Down the Volga: 2a Journey Through Mother Russia in a Time of Troubles

Marq de Villers, Author Viking Books $22 (336p) ISBN 978-0-670-84353-4
An air of melancholy, of wrenching wistfulness informs Toronto journalist de Villiers's account of his circuitous rambles on Matushka Volga , ``little Mother Volga which is Russia itself,'' during the summer of 1990. Although he has a knack for making certain unpleasant experiences seem like a lark, this is a serious-minded, probing, knowledgeable report on heartland Russia today, also on many yesterdays ago as the author relates tales going back to the Huns and Tartars, plus more recent history, to the Cossacks, the Revolution, WW II. Alternately traveling alone, with tourists on a Russian cruise ship, in the company of five Soviet journalists from Moscow--not an especially compatible crew--on a creaky vessel which looked like a decommissioned military craft, de Villiers was intrepid. The Russian-speaking journalist visited villages for which he had no visa and hung around factories, collective farms, the riverfront, the streets: chatting, questioning, listening. He discerned widespread nostalgia for a noble dream corrupted, then abandoned, and found racism and ethnic anger ``everywhere,'' pessimism ``everywhere.'' It was a dispiriting 3500 kilometers. (Jan.)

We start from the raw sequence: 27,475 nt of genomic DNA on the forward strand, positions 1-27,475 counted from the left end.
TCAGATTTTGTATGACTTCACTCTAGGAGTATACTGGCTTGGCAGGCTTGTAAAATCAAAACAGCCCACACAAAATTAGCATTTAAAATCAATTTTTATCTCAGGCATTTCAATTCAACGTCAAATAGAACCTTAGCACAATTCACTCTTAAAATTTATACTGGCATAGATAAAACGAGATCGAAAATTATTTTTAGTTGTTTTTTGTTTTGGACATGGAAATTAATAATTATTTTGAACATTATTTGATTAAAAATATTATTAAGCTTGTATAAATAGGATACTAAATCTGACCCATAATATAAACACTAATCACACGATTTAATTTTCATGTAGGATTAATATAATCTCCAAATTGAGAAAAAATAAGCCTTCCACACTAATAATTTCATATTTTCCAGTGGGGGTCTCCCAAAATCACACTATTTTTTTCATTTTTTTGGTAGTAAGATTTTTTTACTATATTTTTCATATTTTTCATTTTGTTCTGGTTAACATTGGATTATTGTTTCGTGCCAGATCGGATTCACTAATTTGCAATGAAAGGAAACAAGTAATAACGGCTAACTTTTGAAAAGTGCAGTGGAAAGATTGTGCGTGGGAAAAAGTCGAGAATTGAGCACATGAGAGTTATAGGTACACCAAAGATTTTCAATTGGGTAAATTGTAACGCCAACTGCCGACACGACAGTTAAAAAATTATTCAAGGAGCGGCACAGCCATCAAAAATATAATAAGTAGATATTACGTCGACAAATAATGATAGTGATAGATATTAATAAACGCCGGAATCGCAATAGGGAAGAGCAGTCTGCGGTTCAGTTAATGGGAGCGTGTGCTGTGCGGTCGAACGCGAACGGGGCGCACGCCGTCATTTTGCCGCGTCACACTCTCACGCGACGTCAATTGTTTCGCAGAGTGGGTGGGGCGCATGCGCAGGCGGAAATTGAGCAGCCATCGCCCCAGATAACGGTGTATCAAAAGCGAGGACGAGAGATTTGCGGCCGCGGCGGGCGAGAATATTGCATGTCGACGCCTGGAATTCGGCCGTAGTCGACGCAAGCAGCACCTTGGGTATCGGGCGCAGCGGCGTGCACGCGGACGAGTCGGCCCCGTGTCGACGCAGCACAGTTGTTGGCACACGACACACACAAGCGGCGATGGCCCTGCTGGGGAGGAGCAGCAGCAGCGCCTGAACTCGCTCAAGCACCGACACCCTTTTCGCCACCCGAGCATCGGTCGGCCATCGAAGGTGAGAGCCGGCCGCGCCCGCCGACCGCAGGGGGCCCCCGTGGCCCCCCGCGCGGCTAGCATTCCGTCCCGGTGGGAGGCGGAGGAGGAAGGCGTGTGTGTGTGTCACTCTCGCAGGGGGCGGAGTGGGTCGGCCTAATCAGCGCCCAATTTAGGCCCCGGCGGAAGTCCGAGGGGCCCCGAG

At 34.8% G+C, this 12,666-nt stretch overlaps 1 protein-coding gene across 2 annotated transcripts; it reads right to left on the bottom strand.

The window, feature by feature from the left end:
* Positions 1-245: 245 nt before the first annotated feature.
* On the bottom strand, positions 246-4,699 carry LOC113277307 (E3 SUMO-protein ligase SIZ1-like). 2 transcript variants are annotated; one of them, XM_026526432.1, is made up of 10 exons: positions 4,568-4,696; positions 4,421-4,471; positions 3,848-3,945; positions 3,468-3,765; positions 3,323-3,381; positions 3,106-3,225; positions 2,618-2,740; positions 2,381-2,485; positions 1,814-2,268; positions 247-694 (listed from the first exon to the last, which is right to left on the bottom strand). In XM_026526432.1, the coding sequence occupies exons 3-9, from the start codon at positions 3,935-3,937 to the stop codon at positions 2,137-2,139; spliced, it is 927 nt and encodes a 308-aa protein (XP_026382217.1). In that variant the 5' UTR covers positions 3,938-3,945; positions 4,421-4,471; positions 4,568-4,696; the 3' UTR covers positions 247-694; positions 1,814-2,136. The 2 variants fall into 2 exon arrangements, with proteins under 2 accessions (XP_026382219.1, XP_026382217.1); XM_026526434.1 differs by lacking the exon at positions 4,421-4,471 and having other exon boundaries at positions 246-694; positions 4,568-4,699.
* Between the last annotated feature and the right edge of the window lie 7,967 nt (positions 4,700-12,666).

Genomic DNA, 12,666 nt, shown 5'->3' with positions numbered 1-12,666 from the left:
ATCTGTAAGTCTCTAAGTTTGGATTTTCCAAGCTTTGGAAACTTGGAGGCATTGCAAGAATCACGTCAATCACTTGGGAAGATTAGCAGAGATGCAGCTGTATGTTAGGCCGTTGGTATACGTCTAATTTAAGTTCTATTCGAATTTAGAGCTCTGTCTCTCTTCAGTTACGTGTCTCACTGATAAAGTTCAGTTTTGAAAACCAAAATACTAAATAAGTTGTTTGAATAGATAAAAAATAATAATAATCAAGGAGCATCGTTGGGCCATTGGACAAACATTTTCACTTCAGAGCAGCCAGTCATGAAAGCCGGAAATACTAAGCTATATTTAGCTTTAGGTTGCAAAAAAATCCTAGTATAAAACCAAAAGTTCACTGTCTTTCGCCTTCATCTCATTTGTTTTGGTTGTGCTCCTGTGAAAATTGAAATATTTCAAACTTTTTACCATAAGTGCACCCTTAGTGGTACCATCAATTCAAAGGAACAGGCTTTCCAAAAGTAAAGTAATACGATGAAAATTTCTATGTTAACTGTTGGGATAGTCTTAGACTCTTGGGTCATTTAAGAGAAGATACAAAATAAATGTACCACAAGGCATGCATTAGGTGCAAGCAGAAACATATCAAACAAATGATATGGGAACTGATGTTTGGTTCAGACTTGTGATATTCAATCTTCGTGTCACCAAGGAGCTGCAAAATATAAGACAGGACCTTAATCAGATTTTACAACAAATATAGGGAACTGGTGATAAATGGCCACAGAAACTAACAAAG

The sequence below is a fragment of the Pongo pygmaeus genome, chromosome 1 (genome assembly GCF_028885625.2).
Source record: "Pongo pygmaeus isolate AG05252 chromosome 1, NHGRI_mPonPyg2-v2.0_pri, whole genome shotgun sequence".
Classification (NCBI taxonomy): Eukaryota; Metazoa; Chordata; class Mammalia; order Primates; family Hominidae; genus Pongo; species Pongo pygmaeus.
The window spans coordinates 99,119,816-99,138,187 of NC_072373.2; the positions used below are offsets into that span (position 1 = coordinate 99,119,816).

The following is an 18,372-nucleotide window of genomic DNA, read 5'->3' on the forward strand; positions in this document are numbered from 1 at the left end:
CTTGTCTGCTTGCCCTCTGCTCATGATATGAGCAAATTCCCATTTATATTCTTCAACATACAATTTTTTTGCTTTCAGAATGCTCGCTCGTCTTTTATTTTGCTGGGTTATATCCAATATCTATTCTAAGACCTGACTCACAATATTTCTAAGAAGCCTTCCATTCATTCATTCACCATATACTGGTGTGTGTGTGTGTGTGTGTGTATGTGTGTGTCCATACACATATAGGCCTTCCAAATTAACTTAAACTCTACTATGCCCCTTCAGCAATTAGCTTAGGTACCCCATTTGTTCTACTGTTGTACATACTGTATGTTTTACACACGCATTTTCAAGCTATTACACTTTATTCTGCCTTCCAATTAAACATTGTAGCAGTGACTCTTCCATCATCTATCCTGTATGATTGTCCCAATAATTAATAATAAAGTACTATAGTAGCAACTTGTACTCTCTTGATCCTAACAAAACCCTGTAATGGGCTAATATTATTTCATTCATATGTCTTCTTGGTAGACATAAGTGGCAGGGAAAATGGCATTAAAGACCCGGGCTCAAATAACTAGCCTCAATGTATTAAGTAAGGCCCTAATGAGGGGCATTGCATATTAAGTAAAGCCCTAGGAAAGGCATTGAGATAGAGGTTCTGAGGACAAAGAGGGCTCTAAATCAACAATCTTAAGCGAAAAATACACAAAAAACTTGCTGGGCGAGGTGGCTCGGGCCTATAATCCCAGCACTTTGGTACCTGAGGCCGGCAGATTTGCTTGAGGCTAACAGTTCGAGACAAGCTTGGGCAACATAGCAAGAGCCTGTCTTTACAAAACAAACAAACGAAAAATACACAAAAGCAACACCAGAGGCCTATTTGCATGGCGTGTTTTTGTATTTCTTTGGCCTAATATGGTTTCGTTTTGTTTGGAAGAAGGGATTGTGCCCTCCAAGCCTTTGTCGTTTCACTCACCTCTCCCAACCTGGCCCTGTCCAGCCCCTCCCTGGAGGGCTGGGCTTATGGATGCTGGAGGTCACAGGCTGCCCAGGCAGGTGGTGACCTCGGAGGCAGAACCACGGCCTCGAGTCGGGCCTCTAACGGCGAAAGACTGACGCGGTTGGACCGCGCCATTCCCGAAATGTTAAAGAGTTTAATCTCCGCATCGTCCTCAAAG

Reviewed on: 01/01/1992
Release date: 01/01/1992
Genre: Nonfiction
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